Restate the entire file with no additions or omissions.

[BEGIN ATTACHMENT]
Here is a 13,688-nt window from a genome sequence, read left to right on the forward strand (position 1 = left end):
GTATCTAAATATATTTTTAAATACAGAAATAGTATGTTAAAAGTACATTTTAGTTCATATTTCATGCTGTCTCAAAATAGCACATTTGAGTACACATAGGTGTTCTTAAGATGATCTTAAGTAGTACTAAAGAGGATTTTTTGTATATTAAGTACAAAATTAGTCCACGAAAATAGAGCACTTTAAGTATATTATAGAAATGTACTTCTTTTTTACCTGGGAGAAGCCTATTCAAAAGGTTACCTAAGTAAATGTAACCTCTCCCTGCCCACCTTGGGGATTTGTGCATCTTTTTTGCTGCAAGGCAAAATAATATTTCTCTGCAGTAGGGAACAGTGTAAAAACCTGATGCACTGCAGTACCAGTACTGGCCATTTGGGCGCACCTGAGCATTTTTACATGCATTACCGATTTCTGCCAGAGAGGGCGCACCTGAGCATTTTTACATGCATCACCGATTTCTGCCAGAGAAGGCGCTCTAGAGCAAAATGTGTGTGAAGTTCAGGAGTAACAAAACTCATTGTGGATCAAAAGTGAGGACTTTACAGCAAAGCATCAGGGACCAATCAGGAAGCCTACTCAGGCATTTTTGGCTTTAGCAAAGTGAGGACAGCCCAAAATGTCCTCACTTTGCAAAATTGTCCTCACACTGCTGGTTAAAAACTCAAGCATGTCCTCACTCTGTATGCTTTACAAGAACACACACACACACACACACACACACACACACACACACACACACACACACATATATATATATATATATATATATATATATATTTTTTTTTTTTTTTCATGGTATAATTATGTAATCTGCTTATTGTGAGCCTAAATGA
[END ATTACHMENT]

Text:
Here is a 13,688-nt window from a genome sequence, read left to right on the forward strand (position 1 = left end):
GTATCTAAATATATTTTTAAATACAGAAATAGTATGTTAAAAGTACATTTTAGTTCATATTTCATGCTGTCTCAAAATAGCACATTTGAGTACACATAGGTGTTCTTAAGATGATCTTAAGTAGTACTAAAGAGGATTTTTTGTATATTAAGTACAAAATTAGTCCACGAAAATAGAGCACTTTAAGTATATTATAGAAATGTACTTCTTTTTTACCTGGGAGAAGCCTATTCAAAAGGTTACCTAAGTAAATGTAACCTCTCCCTGCCCACCTTGGGGATTTGTGCATCTTTTTTGCTGCAAGGCAAAATAATATTTCTCTGCAGTAGGGAACAGTGTAAAAACCTGATGCACTGCAGTACCAGTACTGGCCATTTGGGCGCACCTGAGCATTTTTACATGCATTACCGATTTCTGCCAGAGAGGGCGCACCTGAGCATTTTTACATGCATCACCGATTTCTGCCAGAGAAGGCGCTCTAGAGCAAAATGTGTGTGAAGTTCAGGAGTAACAAAACTCATTGTGGATCAAAAGTGAGGACTTTACAGCAAAGCATCAGGGACCAATCAGGAAGCCTACTCAGGCATTTTTGGCTTTAGCAAAGTGAGGACAGCCCAAAATGTCCTCACTTTGCAAAATTGTCCTCACACTGCTGGTTAAAAACTCAAGCATGTCCTCACTCTGTATGCTTTACAAGAACACACACACACACACACACACACACACACACACACACACACACACACACATATATATATATATATATATATATATATATATTTTTTTTTTTTTTTCATGGTATAATTATGTAATCTGCTTATTGTGAGCCTAAATGA